She'll never give up!
Won't she?

Within the labyrinth, Sarah undergoes a mythic quest - and on the way learns to find her innate courage, to look beyond appearances, to stop taking things for granted, to resist temptation, to show compassion, to realise her love for her little brother - and to exercise her fantasies. The journey is a universal one of maturation and development. But essentially - Jareth is the storyteller.

Jareth's fascination therefore, is his ability to craft living stories - a fully-realised fantasy world (the ultimate in subcreation, put in Tolkien's terms). Who can help loving a character who bestows gifts of beautiful dreams? In Labyrinth, the fairies do not grant wishes, but the Goblin King is master of wish-fulfillment.

There's such a fooled heart -

- beating so fast 
- in search of new dreams...
A love that will last within your heart.

I'll place the moon within your heart...

Part of the sorrow of Labyrinth has to do with the tragic bind in which Jareth finds himself. The storyteller becomes confined by the story - by "the way it has to be". Despite his capacity and desire to transcend the "villain" role - expressed in the masquerade-dream he crafts for Sarah - despite his dissatisfaction with his goblin subjects, his affection for Toby and his loneliness - his "generosity" drives his inevitable defeat. 

What have you done that's generous?
You asked that the child be taken -

- and I took him.
You cowered before me - I was terrifying.

I have re-altered time.
 I have turned the world upside down -
- and I have done it all for you.
I am exhausted - 
- from living up to your expectations.
Isn't that generous?

This explains the pain in his last song, when Sarah seeks Toby in the "Escher" room. Jareth loves her - believes in her ability to rescue her brother. But he knows that when she succeeds, she will leave the labyrinth. Jareth's grief is his knowledge of the inevitability of Sarah's departure - the finite time she has left in the fantasy world he created for her.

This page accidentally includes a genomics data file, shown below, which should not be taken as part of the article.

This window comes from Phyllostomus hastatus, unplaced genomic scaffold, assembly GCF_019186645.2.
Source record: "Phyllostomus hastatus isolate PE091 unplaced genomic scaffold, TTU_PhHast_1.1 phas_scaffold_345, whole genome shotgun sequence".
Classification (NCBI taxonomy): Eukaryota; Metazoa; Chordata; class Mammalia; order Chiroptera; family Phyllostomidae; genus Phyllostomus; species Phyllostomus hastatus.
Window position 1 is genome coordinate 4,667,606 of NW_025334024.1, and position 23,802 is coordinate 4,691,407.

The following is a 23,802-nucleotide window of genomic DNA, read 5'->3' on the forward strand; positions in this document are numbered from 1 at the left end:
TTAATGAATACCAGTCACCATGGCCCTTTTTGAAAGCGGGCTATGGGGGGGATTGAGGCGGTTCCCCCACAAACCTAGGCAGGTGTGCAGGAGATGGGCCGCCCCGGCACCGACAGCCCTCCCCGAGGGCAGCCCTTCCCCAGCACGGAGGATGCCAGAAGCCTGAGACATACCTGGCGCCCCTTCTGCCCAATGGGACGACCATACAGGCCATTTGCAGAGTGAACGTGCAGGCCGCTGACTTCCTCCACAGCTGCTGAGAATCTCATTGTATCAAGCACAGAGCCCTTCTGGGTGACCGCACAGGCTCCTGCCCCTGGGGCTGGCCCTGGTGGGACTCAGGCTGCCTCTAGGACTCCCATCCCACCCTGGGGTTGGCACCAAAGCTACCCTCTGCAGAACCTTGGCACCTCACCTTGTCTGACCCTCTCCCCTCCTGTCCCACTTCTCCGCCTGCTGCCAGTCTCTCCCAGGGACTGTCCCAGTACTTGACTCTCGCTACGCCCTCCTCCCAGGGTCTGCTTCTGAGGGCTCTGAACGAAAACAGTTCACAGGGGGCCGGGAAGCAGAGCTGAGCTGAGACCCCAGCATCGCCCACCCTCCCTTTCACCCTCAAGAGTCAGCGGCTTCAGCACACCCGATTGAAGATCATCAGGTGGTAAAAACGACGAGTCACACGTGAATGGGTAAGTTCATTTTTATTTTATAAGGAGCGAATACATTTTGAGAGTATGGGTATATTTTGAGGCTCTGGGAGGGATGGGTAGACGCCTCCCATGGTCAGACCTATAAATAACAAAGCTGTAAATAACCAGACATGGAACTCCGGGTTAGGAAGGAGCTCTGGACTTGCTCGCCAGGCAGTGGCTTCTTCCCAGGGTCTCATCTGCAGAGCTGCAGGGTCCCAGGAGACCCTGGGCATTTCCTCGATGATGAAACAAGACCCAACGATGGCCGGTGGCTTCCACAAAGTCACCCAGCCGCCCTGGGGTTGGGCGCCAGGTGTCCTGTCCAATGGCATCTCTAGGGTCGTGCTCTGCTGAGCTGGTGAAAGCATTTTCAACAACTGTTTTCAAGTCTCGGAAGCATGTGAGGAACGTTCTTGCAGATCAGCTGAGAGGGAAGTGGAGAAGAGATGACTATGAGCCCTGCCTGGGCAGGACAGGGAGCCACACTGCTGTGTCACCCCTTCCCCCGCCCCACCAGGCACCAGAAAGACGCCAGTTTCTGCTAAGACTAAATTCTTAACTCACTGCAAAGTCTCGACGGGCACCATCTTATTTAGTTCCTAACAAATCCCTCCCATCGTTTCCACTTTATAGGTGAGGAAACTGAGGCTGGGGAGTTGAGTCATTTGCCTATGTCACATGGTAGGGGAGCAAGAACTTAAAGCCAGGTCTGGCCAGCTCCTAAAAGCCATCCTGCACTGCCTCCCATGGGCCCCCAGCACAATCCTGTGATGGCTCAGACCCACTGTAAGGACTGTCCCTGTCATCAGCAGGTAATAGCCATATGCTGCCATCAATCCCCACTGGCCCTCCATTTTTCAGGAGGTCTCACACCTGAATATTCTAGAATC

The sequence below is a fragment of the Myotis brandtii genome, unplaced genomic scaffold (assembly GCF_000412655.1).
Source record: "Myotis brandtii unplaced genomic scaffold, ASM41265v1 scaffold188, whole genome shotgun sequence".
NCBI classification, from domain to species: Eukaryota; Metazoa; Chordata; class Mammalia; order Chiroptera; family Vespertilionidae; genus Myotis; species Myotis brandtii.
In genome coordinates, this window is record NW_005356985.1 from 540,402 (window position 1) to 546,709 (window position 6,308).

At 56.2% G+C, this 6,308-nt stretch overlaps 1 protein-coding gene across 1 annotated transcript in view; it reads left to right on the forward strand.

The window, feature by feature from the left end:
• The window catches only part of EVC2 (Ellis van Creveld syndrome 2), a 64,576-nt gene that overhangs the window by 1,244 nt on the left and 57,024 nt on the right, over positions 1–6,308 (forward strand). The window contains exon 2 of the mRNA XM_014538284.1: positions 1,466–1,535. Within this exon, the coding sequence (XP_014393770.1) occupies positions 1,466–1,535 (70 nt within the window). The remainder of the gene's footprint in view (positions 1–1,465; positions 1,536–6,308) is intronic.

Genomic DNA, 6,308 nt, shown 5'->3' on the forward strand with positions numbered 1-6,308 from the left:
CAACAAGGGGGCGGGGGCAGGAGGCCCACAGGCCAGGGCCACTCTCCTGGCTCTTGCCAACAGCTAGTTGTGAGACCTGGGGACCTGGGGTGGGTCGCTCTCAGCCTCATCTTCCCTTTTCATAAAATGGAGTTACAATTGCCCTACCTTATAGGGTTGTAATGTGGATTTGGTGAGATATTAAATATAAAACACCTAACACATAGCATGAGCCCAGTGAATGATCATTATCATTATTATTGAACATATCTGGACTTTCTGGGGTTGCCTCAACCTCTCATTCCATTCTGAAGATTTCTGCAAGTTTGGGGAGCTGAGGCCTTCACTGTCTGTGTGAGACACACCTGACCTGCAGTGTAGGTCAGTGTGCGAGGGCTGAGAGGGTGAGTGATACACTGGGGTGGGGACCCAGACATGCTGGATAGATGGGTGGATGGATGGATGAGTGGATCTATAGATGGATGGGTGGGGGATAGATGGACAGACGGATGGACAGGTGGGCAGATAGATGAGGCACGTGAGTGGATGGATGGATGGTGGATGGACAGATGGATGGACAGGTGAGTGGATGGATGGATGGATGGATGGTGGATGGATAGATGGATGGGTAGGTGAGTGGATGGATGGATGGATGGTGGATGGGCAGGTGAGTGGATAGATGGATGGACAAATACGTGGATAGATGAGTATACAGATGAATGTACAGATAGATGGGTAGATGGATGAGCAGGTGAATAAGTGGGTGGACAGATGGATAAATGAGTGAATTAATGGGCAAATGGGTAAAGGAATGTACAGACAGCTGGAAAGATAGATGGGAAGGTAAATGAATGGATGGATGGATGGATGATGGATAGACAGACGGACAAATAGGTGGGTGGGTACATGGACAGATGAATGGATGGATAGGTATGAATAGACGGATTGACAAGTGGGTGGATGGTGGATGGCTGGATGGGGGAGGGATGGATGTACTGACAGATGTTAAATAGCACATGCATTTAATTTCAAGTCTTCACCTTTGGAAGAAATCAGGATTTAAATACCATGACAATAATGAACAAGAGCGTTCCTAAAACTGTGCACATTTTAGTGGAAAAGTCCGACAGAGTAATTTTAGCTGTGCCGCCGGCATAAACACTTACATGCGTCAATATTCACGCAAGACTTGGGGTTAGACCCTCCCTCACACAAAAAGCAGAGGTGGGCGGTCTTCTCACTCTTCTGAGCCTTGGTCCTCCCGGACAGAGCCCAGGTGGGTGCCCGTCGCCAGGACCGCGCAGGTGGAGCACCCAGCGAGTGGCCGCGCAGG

Your eyes can be so cruel. Just as I can be so cruel.
Though I do believe in you.
Live without your sunlight. Love without your heartbeat.
I - I can't live within you.

Watching the movie, the mingled love and pain that Jareth feels echoes in my own heart. But the archetypal, fairy-tale nature of the story extends and amplifies these feelings. As Jareth sings his desolate song - I burn with unrequited love for the heart of Faerie. Just as Sarah cannot stay in the labyrinth, neither can I stay in the fantasy. The sorrow is the unrequited longing for permanence in something that is by nature fleeting. But a mere glimpse of this beautiful world makes me realise the truth of Yeats' "dull world" of the mundane. And so I long for the fantasy even more desperately. In vain. As Jareth knows to his sorrow, no matter how much we wish to live in it, a fantasy is ephemeral as a bubble. 

Before the story began, Jareth knew how it would have to end.
"Give me the child!"
"You have no power over me..."